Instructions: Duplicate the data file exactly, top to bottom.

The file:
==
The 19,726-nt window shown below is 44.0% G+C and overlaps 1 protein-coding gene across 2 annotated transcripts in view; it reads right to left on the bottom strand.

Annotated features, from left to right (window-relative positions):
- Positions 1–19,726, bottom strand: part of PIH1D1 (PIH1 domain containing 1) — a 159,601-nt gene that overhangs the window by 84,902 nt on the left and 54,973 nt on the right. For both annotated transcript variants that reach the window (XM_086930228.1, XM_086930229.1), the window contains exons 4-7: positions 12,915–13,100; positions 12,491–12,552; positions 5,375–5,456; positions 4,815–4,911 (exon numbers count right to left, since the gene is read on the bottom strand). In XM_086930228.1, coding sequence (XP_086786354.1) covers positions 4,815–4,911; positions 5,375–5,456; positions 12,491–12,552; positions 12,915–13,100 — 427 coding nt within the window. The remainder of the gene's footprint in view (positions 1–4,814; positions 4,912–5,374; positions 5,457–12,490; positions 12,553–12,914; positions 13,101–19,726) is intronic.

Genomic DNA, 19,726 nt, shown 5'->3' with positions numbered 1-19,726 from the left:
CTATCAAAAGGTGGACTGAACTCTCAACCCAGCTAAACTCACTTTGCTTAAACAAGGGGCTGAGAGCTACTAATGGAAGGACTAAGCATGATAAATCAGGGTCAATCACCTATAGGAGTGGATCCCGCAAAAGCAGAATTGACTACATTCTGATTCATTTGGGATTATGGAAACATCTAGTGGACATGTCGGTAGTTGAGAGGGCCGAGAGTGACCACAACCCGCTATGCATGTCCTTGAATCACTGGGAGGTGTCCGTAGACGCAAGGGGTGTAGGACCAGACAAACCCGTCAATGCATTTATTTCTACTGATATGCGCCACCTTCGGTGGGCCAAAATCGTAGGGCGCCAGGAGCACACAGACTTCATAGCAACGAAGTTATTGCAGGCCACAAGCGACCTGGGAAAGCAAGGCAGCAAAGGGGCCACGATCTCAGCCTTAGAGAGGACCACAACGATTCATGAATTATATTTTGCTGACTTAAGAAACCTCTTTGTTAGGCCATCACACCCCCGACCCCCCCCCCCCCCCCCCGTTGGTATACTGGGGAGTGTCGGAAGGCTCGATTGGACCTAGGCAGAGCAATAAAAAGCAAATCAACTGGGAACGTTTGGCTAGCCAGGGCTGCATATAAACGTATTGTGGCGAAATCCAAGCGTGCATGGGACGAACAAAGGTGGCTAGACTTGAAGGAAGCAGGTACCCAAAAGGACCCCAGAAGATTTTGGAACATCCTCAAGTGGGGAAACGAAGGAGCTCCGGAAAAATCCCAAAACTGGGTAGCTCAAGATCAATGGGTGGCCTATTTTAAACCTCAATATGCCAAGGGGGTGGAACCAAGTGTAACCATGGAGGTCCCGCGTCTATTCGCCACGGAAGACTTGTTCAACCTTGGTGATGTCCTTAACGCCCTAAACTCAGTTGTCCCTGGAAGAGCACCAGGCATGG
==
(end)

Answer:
The 19,726-nt window shown below is 44.0% G+C and overlaps 1 protein-coding gene across 2 annotated transcripts in view; it reads right to left on the bottom strand.

Annotated features, from left to right (window-relative positions):
- Positions 1–19,726, bottom strand: part of PIH1D1 (PIH1 domain containing 1) — a 159,601-nt gene that overhangs the window by 84,902 nt on the left and 54,973 nt on the right. For both annotated transcript variants that reach the window (XM_086930228.1, XM_086930229.1), the window contains exons 4-7: positions 12,915–13,100; positions 12,491–12,552; positions 5,375–5,456; positions 4,815–4,911 (exon numbers count right to left, since the gene is read on the bottom strand). In XM_086930228.1, coding sequence (XP_086786354.1) covers positions 4,815–4,911; positions 5,375–5,456; positions 12,491–12,552; positions 12,915–13,100 — 427 coding nt within the window. The remainder of the gene's footprint in view (positions 1–4,814; positions 4,912–5,374; positions 5,457–12,490; positions 12,553–12,914; positions 13,101–19,726) is intronic.

Genomic DNA, 19,726 nt, shown 5'->3' with positions numbered 1-19,726 from the left:
CTATCAAAAGGTGGACTGAACTCTCAACCCAGCTAAACTCACTTTGCTTAAACAAGGGGCTGAGAGCTACTAATGGAAGGACTAAGCATGATAAATCAGGGTCAATCACCTATAGGAGTGGATCCCGCAAAAGCAGAATTGACTACATTCTGATTCATTTGGGATTATGGAAACATCTAGTGGACATGTCGGTAGTTGAGAGGGCCGAGAGTGACCACAACCCGCTATGCATGTCCTTGAATCACTGGGAGGTGTCCGTAGACGCAAGGGGTGTAGGACCAGACAAACCCGTCAATGCATTTATTTCTACTGATATGCGCCACCTTCGGTGGGCCAAAATCGTAGGGCGCCAGGAGCACACAGACTTCATAGCAACGAAGTTATTGCAGGCCACAAGCGACCTGGGAAAGCAAGGCAGCAAAGGGGCCACGATCTCAGCCTTAGAGAGGACCACAACGATTCATGAATTATATTTTGCTGACTTAAGAAACCTCTTTGTTAGGCCATCACACCCCCGACCCCCCCCCCCCCCCCCCGTTGGTATACTGGGGAGTGTCGGAAGGCTCGATTGGACCTAGGCAGAGCAATAAAAAGCAAATCAACTGGGAACGTTTGGCTAGCCAGGGCTGCATATAAACGTATTGTGGCGAAATCCAAGCGTGCATGGGACGAACAAAGGTGGCTAGACTTGAAGGAAGCAGGTACCCAAAAGGACCCCAGAAGATTTTGGAACATCCTCAAGTGGGGAAACGAAGGAGCTCCGGAAAAATCCCAAAACTGGGTAGCTCAAGATCAATGGGTGGCCTATTTTAAACCTCAATATGCCAAGGGGGTGGAACCAAGTGTAACCATGGAGGTCCCGCGTCTATTCGCCACGGAAGACTTGTTCAACCTTGGTGATGTCCTTAACGCCCTAAACTCAGTTGTCCCTGGAAGAGCACCAGGCATGG